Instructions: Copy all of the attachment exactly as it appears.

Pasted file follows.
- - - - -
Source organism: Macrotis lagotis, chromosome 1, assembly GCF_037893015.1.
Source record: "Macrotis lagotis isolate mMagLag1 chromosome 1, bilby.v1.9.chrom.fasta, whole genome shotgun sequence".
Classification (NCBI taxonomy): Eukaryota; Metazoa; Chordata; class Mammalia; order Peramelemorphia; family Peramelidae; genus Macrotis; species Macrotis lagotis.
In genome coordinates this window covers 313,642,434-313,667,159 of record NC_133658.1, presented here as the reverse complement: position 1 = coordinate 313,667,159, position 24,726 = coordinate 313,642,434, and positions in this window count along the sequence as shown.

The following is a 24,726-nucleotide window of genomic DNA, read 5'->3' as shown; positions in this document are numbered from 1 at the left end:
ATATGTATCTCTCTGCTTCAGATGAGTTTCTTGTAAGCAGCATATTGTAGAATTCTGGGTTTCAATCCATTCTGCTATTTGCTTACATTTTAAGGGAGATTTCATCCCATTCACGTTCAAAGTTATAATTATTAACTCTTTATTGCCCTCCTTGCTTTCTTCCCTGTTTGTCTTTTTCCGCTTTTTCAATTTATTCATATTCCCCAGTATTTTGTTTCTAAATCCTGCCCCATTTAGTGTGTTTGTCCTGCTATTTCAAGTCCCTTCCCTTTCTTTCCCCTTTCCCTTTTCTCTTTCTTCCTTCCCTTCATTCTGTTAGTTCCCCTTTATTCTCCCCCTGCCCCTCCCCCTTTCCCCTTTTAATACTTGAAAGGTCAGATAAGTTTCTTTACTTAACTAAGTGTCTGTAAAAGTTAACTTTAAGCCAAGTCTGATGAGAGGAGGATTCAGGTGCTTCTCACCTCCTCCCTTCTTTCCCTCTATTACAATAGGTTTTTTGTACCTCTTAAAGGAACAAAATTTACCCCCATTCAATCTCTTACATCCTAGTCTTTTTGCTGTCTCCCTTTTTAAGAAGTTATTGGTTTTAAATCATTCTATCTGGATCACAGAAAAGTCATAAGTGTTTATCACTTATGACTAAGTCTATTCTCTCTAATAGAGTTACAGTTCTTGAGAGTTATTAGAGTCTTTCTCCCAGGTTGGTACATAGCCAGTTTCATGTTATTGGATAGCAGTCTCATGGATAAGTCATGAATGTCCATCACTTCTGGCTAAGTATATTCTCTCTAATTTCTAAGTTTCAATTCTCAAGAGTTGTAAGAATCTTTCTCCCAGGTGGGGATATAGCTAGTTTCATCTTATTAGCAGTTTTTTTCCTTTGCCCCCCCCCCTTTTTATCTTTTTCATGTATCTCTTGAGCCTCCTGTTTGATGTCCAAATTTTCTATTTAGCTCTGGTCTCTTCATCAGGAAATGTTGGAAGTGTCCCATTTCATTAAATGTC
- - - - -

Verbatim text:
Source organism: Macrotis lagotis, chromosome 1, assembly GCF_037893015.1.
Source record: "Macrotis lagotis isolate mMagLag1 chromosome 1, bilby.v1.9.chrom.fasta, whole genome shotgun sequence".
Classification (NCBI taxonomy): Eukaryota; Metazoa; Chordata; class Mammalia; order Peramelemorphia; family Peramelidae; genus Macrotis; species Macrotis lagotis.
In genome coordinates this window covers 313,642,434-313,667,159 of record NC_133658.1, presented here as the reverse complement: position 1 = coordinate 313,667,159, position 24,726 = coordinate 313,642,434, and positions in this window count along the sequence as shown.

The following is a 24,726-nucleotide window of genomic DNA, read 5'->3' as shown; positions in this document are numbered from 1 at the left end:
ATATGTATCTCTCTGCTTCAGATGAGTTTCTTGTAAGCAGCATATTGTAGAATTCTGGGTTTCAATCCATTCTGCTATTTGCTTACATTTTAAGGGAGATTTCATCCCATTCACGTTCAAAGTTATAATTATTAACTCTTTATTGCCCTCCTTGCTTTCTTCCCTGTTTGTCTTTTTCCGCTTTTTCAATTTATTCATATTCCCCAGTATTTTGTTTCTAAATCCTGCCCCATTTAGTGTGTTTGTCCTGCTATTTCAAGTCCCTTCCCTTTCTTTCCCCTTTCCCTTTTCTCTTTCTTCCTTCCCTTCATTCTGTTAGTTCCCCTTTATTCTCCCCCTGCCCCTCCCCCTTTCCCCTTTTAATACTTGAAAGGTCAGATAAGTTTCTTTACTTAACTAAGTGTCTGTAAAAGTTAACTTTAAGCCAAGTCTGATGAGAGGAGGATTCAGGTGCTTCTCACCTCCTCCCTTCTTTCCCTCTATTACAATAGGTTTTTTGTACCTCTTAAAGGAACAAAATTTACCCCCATTCAATCTCTTACATCCTAGTCTTTTTGCTGTCTCCCTTTTTAAGAAGTTATTGGTTTTAAATCATTCTATCTGGATCACAGAAAAGTCATAAGTGTTTATCACTTATGACTAAGTCTATTCTCTCTAATAGAGTTACAGTTCTTGAGAGTTATTAGAGTCTTTCTCCCAGGTTGGTACATAGCCAGTTTCATGTTATTGGATAGCAGTCTCATGGATAAGTCATGAATGTCCATCACTTCTGGCTAAGTATATTCTCTCTAATTTCTAAGTTTCAATTCTCAAGAGTTGTAAGAATCTTTCTCCCAGGTGGGGATATAGCTAGTTTCATCTTATTAGCAGTTTTTTTCCTTTGCCCCCCCCCCTTTTTATCTTTTTCATGTATCTCTTGAGCCTCCTGTTTGATGTCCAAATTTTCTATTTAGCTCTGGTCTCTTCATCAGGAAATGTTGGAAGTGTCCCATTTCATTAAATGTC